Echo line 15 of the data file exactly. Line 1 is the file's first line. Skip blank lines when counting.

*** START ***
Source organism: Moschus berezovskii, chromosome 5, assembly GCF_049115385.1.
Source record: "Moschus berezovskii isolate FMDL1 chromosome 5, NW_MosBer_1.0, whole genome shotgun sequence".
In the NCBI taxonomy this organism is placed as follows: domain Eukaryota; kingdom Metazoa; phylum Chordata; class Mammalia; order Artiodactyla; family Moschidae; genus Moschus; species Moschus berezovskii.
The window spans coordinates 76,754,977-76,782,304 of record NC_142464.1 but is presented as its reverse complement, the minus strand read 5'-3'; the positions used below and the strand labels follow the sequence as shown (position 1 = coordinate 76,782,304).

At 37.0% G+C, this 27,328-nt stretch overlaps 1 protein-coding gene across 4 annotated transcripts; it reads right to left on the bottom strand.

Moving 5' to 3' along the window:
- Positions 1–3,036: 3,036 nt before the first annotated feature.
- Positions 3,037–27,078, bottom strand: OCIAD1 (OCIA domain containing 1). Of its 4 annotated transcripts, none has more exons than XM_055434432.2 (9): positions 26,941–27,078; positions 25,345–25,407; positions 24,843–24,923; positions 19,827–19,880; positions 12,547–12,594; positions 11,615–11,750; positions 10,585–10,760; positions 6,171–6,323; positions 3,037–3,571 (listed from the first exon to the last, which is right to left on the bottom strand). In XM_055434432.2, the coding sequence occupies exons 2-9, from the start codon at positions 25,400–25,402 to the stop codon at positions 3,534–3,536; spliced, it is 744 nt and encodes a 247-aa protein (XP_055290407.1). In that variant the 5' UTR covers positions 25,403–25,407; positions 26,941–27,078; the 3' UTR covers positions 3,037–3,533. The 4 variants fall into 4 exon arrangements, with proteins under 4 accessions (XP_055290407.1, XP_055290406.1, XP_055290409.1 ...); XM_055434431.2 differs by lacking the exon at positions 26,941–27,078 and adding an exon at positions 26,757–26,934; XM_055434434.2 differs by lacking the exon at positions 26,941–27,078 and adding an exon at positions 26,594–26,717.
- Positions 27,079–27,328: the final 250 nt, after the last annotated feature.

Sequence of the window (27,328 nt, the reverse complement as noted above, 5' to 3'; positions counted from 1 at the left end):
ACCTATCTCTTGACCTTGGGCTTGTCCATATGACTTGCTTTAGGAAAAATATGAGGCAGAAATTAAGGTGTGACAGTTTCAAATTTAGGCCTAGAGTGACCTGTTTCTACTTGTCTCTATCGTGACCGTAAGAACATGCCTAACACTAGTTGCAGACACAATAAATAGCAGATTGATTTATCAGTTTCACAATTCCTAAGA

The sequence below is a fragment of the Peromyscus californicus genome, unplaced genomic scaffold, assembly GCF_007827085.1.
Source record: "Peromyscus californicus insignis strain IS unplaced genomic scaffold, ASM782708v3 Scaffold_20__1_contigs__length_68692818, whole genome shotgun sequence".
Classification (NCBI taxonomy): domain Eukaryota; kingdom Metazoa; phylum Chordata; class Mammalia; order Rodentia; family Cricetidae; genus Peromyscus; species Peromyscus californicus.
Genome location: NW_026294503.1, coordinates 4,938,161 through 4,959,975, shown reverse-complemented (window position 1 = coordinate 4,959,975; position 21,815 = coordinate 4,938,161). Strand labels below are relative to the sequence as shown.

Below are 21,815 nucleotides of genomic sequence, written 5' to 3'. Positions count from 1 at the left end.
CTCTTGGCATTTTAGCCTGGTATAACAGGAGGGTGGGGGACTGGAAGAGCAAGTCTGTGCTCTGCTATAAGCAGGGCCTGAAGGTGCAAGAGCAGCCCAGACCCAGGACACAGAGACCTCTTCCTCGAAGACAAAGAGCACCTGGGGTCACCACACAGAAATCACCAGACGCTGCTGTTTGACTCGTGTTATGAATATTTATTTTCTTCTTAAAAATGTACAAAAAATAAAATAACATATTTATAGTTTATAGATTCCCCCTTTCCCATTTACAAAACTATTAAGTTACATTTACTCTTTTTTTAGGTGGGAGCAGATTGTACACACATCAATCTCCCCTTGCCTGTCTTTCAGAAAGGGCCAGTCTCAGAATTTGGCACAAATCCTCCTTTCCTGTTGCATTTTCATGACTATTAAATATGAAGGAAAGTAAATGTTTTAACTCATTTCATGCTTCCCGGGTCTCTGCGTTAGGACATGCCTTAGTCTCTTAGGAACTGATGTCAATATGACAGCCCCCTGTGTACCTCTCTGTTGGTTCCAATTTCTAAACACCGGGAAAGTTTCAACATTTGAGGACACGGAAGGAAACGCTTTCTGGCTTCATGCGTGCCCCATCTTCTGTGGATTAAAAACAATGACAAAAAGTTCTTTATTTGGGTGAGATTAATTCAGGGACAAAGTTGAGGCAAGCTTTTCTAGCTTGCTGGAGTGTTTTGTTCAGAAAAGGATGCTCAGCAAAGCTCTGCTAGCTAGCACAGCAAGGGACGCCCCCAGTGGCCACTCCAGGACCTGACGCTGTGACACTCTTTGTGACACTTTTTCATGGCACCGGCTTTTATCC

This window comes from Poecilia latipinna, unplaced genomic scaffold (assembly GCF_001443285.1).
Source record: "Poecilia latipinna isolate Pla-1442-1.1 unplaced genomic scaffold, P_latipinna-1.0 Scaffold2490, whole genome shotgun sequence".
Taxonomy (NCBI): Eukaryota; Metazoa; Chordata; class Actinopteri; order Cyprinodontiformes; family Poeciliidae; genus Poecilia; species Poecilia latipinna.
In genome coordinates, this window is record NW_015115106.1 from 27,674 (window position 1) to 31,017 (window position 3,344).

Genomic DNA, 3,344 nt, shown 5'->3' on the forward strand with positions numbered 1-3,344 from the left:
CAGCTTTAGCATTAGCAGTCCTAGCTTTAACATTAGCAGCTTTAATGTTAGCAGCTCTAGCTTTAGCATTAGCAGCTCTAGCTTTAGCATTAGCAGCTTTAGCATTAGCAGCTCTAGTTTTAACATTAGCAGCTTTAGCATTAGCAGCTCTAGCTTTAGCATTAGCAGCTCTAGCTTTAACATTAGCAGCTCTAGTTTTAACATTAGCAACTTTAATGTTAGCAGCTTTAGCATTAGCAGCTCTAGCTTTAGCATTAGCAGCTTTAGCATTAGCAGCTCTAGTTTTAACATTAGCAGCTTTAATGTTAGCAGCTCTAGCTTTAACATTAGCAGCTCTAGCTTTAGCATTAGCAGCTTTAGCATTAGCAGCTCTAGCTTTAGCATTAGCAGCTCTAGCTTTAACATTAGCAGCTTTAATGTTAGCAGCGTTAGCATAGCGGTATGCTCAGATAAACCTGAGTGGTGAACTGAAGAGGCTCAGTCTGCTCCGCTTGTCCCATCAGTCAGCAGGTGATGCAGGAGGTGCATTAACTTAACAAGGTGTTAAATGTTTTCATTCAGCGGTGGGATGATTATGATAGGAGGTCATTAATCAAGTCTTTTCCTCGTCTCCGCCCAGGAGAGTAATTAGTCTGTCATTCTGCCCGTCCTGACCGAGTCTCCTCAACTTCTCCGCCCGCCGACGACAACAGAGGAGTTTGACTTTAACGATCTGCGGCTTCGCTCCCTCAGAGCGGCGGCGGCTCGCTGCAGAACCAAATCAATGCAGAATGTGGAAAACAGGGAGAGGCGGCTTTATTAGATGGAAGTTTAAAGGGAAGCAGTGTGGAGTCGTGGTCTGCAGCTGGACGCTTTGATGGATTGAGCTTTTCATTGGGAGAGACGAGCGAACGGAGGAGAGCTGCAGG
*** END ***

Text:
Genome location: NW_026294503.1, coordinates 4,938,161 through 4,959,975, shown reverse-complemented (window position 1 = coordinate 4,959,975; position 21,815 = coordinate 4,938,161). Strand labels below are relative to the sequence as shown.